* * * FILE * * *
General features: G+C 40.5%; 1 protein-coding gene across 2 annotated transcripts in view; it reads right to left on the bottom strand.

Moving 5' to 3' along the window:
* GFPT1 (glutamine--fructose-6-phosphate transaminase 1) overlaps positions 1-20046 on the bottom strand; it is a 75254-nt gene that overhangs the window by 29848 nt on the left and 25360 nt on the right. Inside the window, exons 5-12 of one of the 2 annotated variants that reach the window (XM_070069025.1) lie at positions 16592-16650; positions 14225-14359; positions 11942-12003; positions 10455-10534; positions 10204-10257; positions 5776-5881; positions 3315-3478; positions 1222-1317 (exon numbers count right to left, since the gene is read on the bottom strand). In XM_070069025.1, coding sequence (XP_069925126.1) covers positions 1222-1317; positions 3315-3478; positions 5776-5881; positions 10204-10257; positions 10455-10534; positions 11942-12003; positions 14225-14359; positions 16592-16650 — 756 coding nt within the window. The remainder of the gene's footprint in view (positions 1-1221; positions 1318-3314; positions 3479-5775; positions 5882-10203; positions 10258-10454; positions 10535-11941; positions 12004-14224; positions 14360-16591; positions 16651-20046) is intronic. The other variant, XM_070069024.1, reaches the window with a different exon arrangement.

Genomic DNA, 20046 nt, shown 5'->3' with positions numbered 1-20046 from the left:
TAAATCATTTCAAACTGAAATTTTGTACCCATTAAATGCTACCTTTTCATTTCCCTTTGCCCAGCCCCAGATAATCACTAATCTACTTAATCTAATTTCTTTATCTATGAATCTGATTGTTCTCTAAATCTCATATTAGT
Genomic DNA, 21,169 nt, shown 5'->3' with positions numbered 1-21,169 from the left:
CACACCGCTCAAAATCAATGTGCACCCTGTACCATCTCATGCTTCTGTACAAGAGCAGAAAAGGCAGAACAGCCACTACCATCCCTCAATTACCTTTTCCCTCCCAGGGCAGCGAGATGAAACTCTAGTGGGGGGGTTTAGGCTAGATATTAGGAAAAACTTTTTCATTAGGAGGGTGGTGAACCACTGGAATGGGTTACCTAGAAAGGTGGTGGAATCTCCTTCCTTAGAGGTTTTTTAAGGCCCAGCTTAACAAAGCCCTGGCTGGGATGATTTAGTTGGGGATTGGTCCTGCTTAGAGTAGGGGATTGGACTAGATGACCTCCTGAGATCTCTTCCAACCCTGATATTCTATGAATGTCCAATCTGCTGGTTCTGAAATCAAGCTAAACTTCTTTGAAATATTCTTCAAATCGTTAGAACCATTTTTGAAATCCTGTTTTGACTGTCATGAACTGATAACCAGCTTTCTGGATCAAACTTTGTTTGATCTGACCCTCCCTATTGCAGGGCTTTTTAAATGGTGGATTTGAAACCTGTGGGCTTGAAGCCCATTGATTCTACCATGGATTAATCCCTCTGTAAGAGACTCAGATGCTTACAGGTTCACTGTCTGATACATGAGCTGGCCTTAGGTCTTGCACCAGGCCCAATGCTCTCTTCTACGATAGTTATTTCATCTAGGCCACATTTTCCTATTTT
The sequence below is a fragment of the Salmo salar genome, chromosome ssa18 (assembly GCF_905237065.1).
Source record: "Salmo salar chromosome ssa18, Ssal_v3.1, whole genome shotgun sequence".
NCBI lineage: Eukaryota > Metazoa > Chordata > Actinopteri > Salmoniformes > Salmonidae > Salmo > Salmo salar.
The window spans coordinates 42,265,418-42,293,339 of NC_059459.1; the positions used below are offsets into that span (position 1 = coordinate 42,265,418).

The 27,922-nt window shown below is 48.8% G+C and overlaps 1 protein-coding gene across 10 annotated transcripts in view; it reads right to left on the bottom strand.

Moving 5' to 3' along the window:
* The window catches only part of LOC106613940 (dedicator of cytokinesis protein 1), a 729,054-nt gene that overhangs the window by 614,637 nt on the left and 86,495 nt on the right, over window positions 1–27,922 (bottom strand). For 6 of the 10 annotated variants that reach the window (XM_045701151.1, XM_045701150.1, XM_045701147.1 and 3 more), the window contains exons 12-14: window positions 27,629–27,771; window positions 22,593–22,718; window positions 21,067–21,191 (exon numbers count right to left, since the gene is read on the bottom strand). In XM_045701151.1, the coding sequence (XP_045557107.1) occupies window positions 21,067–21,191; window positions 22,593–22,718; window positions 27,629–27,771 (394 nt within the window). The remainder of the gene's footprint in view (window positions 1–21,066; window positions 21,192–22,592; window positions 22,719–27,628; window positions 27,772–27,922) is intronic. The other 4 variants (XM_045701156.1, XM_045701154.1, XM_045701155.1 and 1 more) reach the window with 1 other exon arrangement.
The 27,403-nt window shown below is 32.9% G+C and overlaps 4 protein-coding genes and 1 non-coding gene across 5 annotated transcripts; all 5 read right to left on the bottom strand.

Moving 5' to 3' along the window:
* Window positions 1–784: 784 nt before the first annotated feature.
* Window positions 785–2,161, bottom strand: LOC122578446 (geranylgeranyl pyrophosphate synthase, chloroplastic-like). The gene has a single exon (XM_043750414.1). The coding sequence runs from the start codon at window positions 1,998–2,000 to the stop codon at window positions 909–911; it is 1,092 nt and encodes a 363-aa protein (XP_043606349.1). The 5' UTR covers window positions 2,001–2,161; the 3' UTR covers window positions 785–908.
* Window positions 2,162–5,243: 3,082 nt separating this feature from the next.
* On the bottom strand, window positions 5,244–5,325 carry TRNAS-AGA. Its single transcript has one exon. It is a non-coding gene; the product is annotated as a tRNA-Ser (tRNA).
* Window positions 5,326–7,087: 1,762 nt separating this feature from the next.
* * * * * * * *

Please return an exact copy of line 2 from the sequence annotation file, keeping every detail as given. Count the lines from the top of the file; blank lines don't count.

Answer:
Moving 5' to 3' along the window: